It’s been a long day at the office and all you want to do is grab a cold one and plop down in front of the TV. But just as you’re getting comfy, you notice something odd on the floor in front of you. It’s a message spelled out in your son’s Legos, only he’s not quite old enough to spell. And if he were, he certainly wouldn’t write “DIE!” on the living room floor in colorful plastic bricks.
Who would? According to researchers at the University of Washington, it might just be your household robot — or rather, whoever’s at its controls.
In a study presented at the recent International Conference on Ubiquitous Computing, researchers in the computer science and engineering department envisioned a handful of scenarios consumers could potentially encounter with various household robots, including psychological attacks (such as the one above), robot vandalism and robot spying.
“Robots may look like toys or appliances but they’re not,” says Tamara Denning, a doctoral student at the University of Washington and lead author of the study, A Spotlight on Security and Privacy Risks with Future Household Robots: Attacks and Lessons.
“They’re little computers and in some cases, little mobile computers with webcams. They have eyes and ears and hands and some can be controlled remotely. People should be aware that there may be flaws. It’s the same old idea of hackers and vulnerability, just in a new area.”
A growing industry
Household robots that perform chores, provide entertainment and monitor home security have become increasingly prevalent over the last few years.
The iRobot Corp., which manufactures Roomba (a vacuuming robot), Scooba (a floor washer) and a handful of other household chore robots, has sold more than 4 million home robots worldwide since 2002. According to a recently released earnings report, its international home robot revenue for the third quarter of 2009 increased 55 percent from the third quarter of 2008.
And in a report this week, ABI Research said this year the personal robotics market will reach $1.16 billion globally, and forecasts the market will more than quadruple by 2015, when worldwide shipments will be $5.26 billion.
“If you search for robots on Amazon.com, you’ll come up with a whole range of hits,” says Denning of the growing trend in household robotics. “There are robots that do chores, robots that mow your lawn. There are mobile webcam robots and a whole range of toys for children or hobbyists. In five years, we’ll have even more robots at home.”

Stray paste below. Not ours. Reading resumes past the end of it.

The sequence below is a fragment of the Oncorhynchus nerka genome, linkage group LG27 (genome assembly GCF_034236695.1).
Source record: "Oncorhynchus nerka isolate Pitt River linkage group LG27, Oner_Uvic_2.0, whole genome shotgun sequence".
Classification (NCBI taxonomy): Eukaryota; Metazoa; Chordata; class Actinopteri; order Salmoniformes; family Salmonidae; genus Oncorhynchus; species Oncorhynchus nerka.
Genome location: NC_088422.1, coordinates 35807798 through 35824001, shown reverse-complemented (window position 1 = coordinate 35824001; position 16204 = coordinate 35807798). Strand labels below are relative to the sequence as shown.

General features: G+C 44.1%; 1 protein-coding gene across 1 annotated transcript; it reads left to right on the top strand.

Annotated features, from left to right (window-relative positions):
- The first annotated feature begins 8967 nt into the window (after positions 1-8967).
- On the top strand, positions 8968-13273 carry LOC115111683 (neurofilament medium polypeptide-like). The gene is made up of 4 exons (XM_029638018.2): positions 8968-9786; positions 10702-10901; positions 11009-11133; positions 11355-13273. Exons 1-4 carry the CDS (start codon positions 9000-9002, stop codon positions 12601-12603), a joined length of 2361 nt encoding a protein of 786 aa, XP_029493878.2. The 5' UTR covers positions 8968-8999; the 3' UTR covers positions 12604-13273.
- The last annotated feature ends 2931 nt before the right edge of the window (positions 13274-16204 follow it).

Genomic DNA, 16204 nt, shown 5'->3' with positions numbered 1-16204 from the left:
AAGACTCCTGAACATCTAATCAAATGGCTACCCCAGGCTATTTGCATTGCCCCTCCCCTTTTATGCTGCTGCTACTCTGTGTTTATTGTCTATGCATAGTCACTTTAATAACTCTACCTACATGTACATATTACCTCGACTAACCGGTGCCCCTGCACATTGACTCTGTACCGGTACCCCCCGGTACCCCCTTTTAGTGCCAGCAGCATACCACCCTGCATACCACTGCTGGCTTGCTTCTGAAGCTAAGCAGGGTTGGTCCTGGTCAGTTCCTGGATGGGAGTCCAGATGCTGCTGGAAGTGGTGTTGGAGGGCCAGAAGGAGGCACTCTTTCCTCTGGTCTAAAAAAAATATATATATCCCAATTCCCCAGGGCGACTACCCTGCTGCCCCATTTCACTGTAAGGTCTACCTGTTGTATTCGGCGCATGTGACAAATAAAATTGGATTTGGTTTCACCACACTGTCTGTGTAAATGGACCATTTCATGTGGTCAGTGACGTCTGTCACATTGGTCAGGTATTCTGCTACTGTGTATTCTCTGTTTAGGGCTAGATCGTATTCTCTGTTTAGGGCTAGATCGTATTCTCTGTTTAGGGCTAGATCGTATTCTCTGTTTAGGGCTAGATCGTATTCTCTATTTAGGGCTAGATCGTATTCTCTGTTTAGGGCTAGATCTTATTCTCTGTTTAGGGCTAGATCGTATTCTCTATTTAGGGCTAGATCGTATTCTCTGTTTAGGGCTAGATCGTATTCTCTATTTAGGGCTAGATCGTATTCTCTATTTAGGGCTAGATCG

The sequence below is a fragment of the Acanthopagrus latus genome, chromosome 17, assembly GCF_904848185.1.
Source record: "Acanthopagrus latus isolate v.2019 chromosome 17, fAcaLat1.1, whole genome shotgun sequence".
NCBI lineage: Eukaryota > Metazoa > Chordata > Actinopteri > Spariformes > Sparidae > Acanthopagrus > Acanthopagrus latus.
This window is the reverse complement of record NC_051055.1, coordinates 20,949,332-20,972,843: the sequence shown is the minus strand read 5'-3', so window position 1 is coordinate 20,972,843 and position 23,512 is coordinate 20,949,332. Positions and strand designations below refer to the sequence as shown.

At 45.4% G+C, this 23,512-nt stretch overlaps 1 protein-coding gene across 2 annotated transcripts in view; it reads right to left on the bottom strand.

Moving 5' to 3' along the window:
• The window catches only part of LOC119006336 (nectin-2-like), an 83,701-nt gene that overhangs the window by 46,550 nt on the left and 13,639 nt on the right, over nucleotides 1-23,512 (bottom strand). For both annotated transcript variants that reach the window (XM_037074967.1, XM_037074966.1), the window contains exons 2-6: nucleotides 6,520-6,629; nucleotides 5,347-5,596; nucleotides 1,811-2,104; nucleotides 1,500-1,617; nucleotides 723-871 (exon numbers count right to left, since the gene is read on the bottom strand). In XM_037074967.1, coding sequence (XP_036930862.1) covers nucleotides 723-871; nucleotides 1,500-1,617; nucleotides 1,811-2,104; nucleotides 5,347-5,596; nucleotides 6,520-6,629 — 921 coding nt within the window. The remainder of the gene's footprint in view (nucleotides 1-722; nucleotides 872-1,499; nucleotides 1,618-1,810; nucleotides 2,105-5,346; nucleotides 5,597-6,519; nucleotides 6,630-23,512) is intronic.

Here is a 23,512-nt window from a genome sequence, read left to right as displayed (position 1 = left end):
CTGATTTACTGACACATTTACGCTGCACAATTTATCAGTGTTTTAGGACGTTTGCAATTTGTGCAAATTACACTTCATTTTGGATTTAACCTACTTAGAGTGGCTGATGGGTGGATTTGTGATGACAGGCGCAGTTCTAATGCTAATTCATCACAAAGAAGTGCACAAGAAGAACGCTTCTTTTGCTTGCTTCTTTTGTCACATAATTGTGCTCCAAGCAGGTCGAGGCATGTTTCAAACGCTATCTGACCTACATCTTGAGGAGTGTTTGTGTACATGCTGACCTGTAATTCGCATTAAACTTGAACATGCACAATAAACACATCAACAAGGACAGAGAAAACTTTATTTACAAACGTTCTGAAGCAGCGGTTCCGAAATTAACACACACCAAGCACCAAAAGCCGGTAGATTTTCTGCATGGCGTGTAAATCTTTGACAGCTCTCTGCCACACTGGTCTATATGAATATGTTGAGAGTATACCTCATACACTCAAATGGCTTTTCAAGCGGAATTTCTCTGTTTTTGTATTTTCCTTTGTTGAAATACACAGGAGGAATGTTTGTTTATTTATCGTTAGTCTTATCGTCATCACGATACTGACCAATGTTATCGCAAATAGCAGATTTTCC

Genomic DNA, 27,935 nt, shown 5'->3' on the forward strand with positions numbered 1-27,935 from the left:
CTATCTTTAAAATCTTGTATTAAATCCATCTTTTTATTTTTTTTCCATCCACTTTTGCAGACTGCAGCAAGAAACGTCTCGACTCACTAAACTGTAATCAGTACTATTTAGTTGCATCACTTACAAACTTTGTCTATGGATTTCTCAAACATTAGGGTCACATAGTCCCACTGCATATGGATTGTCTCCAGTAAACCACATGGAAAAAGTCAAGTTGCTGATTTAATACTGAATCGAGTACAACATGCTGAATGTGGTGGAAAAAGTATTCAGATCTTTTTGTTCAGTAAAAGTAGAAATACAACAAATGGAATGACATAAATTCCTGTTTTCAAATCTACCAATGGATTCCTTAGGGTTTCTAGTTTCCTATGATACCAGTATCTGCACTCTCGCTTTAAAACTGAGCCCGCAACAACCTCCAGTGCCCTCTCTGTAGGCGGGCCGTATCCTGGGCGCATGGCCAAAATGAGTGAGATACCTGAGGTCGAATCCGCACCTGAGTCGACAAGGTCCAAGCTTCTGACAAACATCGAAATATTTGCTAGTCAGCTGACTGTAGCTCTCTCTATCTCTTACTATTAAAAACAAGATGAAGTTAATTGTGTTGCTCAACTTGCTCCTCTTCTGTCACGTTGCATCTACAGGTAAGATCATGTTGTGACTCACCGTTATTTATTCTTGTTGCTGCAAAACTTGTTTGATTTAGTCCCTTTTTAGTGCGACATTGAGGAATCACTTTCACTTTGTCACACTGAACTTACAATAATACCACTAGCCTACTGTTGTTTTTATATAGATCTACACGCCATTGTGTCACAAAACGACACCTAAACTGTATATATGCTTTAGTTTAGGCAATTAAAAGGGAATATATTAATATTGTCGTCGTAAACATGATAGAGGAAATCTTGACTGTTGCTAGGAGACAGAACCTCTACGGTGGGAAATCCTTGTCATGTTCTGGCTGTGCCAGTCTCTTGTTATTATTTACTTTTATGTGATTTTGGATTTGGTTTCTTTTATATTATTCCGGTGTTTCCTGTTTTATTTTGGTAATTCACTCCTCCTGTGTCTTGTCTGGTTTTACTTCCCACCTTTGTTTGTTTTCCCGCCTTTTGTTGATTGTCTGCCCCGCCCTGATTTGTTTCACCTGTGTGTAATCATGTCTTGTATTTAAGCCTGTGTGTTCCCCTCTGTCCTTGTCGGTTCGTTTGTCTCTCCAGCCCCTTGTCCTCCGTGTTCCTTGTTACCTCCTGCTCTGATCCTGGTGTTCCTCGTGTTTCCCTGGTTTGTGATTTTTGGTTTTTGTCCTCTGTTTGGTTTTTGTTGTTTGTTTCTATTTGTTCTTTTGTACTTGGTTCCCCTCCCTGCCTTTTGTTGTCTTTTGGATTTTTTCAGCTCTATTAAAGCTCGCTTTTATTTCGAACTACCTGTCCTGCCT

But as more and more people open their homes to robots, could they also be opening their homes to robot hackers?
According to Denning, the answer could be yes.
“We’re not trying to give people ideas or scare them, but we are trying to raise awareness,” she says. “It’s very similar to computer security, the way that users of desktop computers have to worry about spam and malware (malicious software).
“One possible trajectory is that people will have to think about security with their home robots, as well. We want them to think about it now, though, before more robots come into the home.”
I spy, robot
In the study, Denning and her colleagues looked at three household robots currently on the market — a mobile webcam robot used for home surveillance, a remote-controlled robot equipped with a camera for either kids or adults, and a toy “spy” robot for kids — to determine if they could be misused.
As it turned out, the robots all had the potential to be compromised — sometimes in ways that conjured up old episodes of “The Twilight Zone.”
“The main concern was in terms of threats to the owners’ privacy, such as spying and eavesdropping,” says Denning. “Someone could log into the robot remotely and then they could drive the robot around the home and look and listen. It’s similar to the concern in the past about nanny cams being accessible over the Internet. Potentially, the robots could ‘hear’ conversations and view the residents of the home. They could be used by identity thieves.”